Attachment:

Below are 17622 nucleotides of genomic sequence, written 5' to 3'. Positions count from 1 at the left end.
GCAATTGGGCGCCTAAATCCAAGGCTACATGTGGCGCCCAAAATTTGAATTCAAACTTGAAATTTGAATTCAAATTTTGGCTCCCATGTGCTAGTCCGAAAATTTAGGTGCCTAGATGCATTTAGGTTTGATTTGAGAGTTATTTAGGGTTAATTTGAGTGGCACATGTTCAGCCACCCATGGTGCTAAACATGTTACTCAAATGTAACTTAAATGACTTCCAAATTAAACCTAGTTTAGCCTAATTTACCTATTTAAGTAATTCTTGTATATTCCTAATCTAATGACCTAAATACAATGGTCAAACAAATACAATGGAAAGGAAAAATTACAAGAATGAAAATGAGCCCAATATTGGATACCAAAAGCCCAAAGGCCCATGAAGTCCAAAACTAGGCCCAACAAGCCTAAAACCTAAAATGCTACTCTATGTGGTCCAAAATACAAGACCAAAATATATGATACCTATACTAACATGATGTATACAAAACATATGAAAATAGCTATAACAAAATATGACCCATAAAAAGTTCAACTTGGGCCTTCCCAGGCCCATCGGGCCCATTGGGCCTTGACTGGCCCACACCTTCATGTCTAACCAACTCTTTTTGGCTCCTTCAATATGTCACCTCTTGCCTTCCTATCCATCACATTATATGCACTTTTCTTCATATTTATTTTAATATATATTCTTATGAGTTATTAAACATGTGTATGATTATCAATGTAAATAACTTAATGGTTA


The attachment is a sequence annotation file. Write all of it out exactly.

Below are 17622 nucleotides of genomic sequence, written 5' to 3'. Positions count from 1 at the left end.
GCAATTGGGCGCCTAAATCCAAGGCTACATGTGGCGCCCAAAATTTGAATTCAAACTTGAAATTTGAATTCAAATTTTGGCTCCCATGTGCTAGTCCGAAAATTTAGGTGCCTAGATGCATTTAGGTTTGATTTGAGAGTTATTTAGGGTTAATTTGAGTGGCACATGTTCAGCCACCCATGGTGCTAAACATGTTACTCAAATGTAACTTAAATGACTTCCAAATTAAACCTAGTTTAGCCTAATTTACCTATTTAAGTAATTCTTGTATATTCCTAATCTAATGACCTAAATACAATGGTCAAACAAATACAATGGAAAGGAAAAATTACAAGAATGAAAATGAGCCCAATATTGGATACCAAAAGCCCAAAGGCCCATGAAGTCCAAAACTAGGCCCAACAAGCCTAAAACCTAAAATGCTACTCTATGTGGTCCAAAATACAAGACCAAAATATATGATACCTATACTAACATGATGTATACAAAACATATGAAAATAGCTATAACAAAATATGACCCATAAAAAGTTCAACTTGGGCCTTCCCAGGCCCATCGGGCCCATTGGGCCTTGACTGGCCCACACCTTCATGTCTAACCAACTCTTTTTGGCTCCTTCAATATGTCACCTCTTGCCTTCCTATCCATCACATTATATGCACTTTTCTTCATATTTATTTTAATATATATTCTTATGAGTTATTAAACATGTGTATGATTATCAATGTAAATAACTTAATGGTTA